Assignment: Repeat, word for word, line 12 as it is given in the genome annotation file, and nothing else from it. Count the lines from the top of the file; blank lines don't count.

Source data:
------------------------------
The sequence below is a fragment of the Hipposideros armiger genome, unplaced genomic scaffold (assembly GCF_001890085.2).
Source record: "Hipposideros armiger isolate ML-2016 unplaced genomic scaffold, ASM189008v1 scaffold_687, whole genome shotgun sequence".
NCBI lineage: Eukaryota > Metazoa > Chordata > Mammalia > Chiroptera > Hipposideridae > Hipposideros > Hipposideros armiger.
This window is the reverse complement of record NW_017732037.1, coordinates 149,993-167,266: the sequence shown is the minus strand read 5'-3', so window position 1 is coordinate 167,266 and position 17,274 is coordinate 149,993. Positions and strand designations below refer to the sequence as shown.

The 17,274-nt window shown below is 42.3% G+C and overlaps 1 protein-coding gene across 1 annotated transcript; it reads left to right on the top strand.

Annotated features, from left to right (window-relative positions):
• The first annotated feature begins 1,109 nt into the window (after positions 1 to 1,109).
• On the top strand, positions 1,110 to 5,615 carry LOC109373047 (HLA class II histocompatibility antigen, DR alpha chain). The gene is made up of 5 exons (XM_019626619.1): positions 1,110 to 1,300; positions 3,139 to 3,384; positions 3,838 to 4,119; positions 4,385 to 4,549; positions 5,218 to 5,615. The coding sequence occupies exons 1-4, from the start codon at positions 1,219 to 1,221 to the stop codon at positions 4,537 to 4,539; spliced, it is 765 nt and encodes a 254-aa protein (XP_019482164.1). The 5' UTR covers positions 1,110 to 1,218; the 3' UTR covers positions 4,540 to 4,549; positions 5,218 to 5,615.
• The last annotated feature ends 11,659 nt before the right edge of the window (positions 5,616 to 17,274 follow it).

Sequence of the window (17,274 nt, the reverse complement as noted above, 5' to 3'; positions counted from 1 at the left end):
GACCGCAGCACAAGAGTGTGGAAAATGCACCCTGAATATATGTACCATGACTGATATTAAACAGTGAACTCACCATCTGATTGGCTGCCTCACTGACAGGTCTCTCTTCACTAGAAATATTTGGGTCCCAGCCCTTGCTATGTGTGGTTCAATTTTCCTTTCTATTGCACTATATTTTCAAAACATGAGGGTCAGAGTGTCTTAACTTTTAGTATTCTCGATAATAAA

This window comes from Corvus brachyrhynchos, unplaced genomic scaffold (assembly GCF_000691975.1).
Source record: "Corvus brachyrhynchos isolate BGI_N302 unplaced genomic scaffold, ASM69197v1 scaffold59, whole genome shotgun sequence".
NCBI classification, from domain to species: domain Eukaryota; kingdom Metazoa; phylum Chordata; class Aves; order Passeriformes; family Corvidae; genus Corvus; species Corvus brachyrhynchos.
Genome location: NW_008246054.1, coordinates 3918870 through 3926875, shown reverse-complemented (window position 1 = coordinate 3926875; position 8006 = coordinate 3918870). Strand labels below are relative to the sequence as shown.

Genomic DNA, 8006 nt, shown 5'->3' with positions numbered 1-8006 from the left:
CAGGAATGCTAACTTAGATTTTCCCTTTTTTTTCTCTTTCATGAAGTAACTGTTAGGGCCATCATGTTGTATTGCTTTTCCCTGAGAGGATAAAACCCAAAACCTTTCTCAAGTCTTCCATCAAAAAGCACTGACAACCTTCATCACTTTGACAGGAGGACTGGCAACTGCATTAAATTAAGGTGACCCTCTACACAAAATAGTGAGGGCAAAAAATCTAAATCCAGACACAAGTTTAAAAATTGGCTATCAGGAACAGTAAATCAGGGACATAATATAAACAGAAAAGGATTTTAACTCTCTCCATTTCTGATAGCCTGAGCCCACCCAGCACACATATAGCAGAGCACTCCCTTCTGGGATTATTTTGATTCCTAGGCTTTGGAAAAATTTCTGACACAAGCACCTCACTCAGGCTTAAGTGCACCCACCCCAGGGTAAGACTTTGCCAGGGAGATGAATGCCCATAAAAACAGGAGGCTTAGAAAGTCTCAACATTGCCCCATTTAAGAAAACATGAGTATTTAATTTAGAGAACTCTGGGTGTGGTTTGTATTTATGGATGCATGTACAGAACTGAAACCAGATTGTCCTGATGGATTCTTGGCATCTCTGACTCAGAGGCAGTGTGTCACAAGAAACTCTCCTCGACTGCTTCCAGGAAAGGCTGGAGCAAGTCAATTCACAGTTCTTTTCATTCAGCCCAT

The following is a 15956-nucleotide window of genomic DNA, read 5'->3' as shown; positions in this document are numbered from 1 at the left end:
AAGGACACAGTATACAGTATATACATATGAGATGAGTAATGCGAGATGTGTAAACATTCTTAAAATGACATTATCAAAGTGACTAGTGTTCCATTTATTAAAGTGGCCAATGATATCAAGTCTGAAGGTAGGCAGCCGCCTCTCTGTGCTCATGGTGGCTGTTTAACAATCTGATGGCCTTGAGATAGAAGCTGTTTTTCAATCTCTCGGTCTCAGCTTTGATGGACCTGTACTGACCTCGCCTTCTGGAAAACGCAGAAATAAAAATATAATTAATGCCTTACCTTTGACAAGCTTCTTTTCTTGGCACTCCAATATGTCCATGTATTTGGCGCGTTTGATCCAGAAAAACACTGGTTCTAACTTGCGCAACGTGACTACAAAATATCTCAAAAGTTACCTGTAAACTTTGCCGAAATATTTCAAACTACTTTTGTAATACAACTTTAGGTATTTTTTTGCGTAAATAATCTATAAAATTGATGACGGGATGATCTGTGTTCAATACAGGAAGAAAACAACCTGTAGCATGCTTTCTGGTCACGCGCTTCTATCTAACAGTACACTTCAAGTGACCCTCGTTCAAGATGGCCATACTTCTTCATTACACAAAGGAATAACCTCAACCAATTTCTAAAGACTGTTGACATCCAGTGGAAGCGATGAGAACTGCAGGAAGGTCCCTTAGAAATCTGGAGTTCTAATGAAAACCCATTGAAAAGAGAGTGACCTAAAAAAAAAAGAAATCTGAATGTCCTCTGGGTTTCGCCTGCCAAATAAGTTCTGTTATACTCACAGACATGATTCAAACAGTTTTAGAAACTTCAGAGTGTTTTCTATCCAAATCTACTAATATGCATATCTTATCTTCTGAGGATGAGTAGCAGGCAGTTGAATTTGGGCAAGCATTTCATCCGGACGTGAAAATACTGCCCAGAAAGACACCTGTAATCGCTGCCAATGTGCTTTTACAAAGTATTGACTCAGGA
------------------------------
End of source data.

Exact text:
This window comes from Corvus brachyrhynchos, unplaced genomic scaffold (assembly GCF_000691975.1).